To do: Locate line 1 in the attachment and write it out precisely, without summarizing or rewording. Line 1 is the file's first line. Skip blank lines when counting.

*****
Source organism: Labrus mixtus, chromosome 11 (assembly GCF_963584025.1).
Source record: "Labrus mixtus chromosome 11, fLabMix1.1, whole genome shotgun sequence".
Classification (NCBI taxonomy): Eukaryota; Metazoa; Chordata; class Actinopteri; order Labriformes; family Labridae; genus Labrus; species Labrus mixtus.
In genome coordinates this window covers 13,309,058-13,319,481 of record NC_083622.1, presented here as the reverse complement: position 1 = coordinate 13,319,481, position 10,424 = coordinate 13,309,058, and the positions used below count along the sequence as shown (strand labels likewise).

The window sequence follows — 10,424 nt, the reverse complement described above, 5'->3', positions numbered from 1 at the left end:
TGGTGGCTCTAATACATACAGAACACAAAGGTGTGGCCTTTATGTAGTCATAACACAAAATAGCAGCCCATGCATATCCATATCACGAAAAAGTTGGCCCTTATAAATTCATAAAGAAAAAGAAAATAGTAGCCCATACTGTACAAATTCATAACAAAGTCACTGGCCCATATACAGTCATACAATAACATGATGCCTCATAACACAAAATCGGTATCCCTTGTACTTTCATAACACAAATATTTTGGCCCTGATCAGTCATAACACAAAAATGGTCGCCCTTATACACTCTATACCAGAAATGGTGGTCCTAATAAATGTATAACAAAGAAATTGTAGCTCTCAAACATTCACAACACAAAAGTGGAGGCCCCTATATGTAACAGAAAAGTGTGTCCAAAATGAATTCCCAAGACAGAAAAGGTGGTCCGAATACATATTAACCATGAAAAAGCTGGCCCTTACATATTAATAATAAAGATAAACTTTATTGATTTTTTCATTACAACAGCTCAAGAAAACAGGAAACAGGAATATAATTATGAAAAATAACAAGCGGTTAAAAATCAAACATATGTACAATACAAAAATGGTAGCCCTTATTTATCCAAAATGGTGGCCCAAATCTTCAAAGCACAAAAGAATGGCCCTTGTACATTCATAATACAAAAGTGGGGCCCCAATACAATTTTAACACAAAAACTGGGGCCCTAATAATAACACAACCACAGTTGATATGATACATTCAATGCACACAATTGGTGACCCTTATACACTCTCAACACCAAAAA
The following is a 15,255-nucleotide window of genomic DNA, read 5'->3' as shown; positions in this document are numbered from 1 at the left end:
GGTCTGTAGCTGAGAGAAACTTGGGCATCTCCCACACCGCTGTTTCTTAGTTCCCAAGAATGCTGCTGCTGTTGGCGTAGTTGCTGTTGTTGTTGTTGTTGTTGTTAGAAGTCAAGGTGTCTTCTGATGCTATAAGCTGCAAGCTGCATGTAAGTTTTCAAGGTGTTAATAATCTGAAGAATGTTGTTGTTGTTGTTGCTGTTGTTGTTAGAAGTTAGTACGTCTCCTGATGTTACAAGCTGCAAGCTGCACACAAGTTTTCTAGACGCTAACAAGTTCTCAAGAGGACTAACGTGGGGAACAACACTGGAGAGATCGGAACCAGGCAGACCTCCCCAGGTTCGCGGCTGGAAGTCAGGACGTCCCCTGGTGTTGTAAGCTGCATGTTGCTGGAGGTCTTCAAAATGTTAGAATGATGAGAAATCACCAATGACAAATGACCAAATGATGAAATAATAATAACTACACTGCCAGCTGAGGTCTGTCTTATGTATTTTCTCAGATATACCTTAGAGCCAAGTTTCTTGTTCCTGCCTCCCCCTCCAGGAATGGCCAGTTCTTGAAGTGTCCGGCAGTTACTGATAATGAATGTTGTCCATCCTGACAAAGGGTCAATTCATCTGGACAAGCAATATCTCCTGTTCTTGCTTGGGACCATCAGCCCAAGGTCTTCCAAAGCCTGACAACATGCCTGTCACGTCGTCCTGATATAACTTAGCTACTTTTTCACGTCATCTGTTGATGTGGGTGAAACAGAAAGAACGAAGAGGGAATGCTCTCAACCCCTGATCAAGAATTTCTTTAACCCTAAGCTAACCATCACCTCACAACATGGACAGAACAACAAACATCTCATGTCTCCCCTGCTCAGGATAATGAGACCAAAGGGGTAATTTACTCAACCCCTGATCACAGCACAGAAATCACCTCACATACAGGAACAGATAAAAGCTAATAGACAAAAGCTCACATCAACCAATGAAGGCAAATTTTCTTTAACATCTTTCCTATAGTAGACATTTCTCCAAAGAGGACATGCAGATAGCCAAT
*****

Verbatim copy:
Source organism: Labrus mixtus, chromosome 11 (assembly GCF_963584025.1).